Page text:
Interview with Charles Gilman & GIVEAWAY!

As you all may have noticed if you’ve checked out my review posted earlier today, I LOVED reading the first two books in the Tales of Lovecraft Middle School series. They were such a breath of fresh air. A modern day The Adventures of the Bailey School Kids or Goosebumps so to speak! I was also really excited that I was able to interview the author of these fabulous stories. So without further ado please welcome Charles Gilman to Good Books and Good Wine!

charles gilman
1) Where did you come up with the name and the idea for the Lovecraft Middle School series?

CG: This whole series grew out of my obsession with lenticular printing.  There have been some terrific advancements with lenticular printing in recent years, and I started pondering a series in which students and teachers would “morph” into various monsters.  In my imagination, I thought there would be a handful of books, and each cover would showcase (via lenticular printing) a different transformation.  In other words, you would walk past the book on a shelf, and the person on the cover would change into a monster.  Basically, I wanted to create a spooky haunted bookshelf that kids could keep in their bedrooms.  So that was the inspiration, and all of the editorial — the middle school, the Lovecraft angle, the creatures, the hideous transformations of adolescence — everything grew out of the lenticulars.

2) Do you think you were inspired to write this series by any books you read in your childhood? If so, which books?

CG: Oh, sure.  When I was a kid, my favorite books were anthologies of scary stories “presented” by the famous film director Alfred Hitchcock.  They had titles like Alfred Hitchcock’s Ghostly Gallery and Alfred Hitchcocks’s Haunted Houseful. They were beautifully designed books with creepy short stories about ghouls and demons and monsters.

But here’s the funny thing: I recently learned that Alfred Hitchcock had nothing to do with these books! He just lent his name to the cover and a talented editor named Robert Arthur Jr. did all of the real work. So I tried to channel the spooky essence of those anthologies by giving the name “Robert Arthur” to the hero of the Lovecraft Middle School series.

3) Did you model any of the characters after yourself or after someone you know? If not, where do you find the inspiration for your characters?

CG: Yes.  When I was 12 years old, I moved to a new school where I didn’t know anyone, and I hated it.  That’s Robert Arthur’s predicament at the beginning of the series, and things quickly go from bad to worse!  A lot of my own personal experiences found their way into the books: I had trouble with bullies. I’m a terrible swimmer.  I drew on all of those experiences and more.

4) I love all the art work in the books. It really brings the characters and the storyline to life. Did you originally intend for there to be artwork or was that something that was added later?

CG: I’m so glad you asked this question.  I’ve been fortunate to work with a really terrific illustrator, Eugene Smith.  I love the work that he’s done for this series — he does great work with the action scenes and he has a terrific gift for drawing really imaginative creatures.  But my favorite illustrations in the series are the ones that show the more quiet moments — the boys walking near a lighthouse, or having a sleepover party, or doing normal run-of-the-mill stuff.  Eugene seems to remember what it’s like to be a 12 year old boy.  I can feel it when I look at the illustrations.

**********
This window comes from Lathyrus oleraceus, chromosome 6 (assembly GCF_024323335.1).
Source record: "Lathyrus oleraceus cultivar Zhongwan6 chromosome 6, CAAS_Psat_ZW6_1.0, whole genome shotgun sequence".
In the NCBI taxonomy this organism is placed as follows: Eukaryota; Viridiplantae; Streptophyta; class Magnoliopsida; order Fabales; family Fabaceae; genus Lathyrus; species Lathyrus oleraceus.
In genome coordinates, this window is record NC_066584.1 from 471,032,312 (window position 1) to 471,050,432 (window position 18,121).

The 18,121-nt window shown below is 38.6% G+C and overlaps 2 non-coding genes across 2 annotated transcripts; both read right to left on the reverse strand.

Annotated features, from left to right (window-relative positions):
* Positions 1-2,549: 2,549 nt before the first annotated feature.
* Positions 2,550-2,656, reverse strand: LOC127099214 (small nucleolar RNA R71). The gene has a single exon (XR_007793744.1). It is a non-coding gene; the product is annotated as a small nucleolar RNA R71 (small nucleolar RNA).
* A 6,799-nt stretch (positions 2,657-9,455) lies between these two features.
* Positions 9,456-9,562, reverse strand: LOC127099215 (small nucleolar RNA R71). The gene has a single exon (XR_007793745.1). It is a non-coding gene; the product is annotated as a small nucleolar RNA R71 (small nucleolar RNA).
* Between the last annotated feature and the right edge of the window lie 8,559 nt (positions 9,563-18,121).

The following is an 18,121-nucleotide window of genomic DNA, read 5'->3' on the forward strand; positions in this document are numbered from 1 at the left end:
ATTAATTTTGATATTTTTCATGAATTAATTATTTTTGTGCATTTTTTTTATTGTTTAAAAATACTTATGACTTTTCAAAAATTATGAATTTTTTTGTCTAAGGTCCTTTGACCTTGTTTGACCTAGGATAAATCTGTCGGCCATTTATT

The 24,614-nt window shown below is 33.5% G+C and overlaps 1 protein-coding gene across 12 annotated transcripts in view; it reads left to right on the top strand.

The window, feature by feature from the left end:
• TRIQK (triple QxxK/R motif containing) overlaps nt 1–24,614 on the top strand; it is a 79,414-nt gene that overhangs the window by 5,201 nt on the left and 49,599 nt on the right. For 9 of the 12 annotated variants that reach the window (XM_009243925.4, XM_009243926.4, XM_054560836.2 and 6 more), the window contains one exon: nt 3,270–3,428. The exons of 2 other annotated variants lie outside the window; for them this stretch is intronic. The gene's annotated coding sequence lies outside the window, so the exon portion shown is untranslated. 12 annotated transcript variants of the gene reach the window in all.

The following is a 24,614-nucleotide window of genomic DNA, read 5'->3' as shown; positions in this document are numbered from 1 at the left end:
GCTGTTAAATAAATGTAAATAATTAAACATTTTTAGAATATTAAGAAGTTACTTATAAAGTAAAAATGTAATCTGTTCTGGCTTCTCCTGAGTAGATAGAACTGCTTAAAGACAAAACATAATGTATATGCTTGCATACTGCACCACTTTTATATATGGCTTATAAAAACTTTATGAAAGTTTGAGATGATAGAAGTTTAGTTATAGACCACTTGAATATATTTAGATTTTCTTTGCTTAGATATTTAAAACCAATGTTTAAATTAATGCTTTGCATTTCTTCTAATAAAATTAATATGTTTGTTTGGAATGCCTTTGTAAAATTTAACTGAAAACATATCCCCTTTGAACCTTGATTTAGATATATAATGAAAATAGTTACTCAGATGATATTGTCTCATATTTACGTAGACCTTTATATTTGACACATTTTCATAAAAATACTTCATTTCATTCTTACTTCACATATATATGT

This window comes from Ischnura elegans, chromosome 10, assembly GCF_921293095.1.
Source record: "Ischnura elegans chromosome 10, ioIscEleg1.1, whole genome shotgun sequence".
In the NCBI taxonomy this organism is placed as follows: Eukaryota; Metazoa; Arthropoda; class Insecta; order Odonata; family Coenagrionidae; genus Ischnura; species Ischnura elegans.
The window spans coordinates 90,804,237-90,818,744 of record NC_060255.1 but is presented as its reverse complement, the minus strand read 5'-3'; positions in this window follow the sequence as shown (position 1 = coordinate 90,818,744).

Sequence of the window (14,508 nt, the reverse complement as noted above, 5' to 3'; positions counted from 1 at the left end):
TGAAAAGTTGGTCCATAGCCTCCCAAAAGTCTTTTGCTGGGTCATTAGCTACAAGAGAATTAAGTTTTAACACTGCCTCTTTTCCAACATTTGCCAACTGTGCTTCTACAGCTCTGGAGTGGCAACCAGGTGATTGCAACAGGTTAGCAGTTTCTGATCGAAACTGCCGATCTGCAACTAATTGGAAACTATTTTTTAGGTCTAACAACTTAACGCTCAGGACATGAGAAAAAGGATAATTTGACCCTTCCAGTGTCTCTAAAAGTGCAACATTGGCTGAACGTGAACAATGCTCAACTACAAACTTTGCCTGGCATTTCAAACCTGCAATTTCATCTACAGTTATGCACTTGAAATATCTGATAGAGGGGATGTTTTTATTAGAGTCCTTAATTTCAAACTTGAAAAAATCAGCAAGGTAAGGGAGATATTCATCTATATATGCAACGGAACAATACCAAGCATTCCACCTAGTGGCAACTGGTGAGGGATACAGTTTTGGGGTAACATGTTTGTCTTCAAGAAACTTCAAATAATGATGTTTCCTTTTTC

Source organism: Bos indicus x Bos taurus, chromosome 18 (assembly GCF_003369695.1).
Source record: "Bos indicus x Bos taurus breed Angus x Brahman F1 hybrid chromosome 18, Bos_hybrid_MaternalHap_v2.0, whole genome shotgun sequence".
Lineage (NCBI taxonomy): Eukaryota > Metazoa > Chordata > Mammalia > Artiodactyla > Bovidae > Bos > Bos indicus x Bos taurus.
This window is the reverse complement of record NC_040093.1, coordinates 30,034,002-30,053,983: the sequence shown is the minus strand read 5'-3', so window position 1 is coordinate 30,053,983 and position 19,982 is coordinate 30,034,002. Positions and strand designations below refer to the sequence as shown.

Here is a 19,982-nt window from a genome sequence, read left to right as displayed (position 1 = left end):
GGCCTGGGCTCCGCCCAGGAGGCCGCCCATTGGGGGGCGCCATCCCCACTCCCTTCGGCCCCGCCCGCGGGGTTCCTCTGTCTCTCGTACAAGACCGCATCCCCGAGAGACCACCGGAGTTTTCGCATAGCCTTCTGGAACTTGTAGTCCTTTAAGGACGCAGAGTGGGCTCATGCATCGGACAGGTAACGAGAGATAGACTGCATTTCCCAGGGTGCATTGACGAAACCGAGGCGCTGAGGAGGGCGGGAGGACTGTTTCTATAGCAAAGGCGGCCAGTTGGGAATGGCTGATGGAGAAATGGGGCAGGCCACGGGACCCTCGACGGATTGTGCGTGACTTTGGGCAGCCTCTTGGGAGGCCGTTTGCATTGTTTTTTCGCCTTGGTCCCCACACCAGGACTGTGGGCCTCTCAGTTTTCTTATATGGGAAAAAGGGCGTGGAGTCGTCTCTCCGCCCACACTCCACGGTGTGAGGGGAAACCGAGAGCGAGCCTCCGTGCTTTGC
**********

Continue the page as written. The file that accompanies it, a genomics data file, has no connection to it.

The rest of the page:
5) If you could describe your series in just five words, what would they be?

CG: Five words? That’s tough.  Okay, here goes: Adolescent Horror—literal and metaphorical!

6) What has been your favorite part (so far) of writing the Lovecraft Middle School series? What are the future plans for the series?

CG: I’m finishing the third and fourth books, which will be out in May and September of 2013.  I’d say the best part of writing the series so far has been the opportunity to meet with so many interesting & wonderful teachers and librarians.  They’re really wonderful people & they read everything, so you can usually count on them for terrific book recommendations.

I’m hoping there will be a fifth and sixth book and even more — I have a whole list with dozens of characters that I’d like to showcase on the covers!

Thank you to Charles Gilman for answering my questions. You can find out more about him and the Tales from Lovecraft Middle School here:

The Official Lovecraft Middle School Website // Quirk Books
Goodreads ~ Professor Gargoyle // Goodreads ~ The Slither Sisters
My review of Tales from Lovecraft Middle School #1 and #2

And that’s not all! Thanks to Eric at Quirk Books, I am giving away TWO sets of Professor Gargoyle (Book #1) and The Slither Sisters (Book #2). All you have to do is fill out the rafflecopter form. This contest is for US only because I simply just don’t have the money to do an international contest right now. Sorry! Contest ends January 23rd, 2013!

 Good luck!

a Rafflecopter giveaway

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Allison is 27 years old. She is always looking for new books, good music, quality/epic adventures, and a normal sleep schedule. She currently works with the elderly.


  1. Bonnie Hilligoss says

    The only series I remember reading in middle grade was the Nancy Drew books. For that age group, solving mysterys with your friends was something unique, fun, and suspenseful to read about.

  2. The Boxcar children for the mysteries.

  3. I had not heard of this series, so now I am curious.

    Best, and keep on blogging.

  4. Shoot, should have read the directions for the comment part first. Anyhow, I was an Encyclopedia Brown fan back in the day.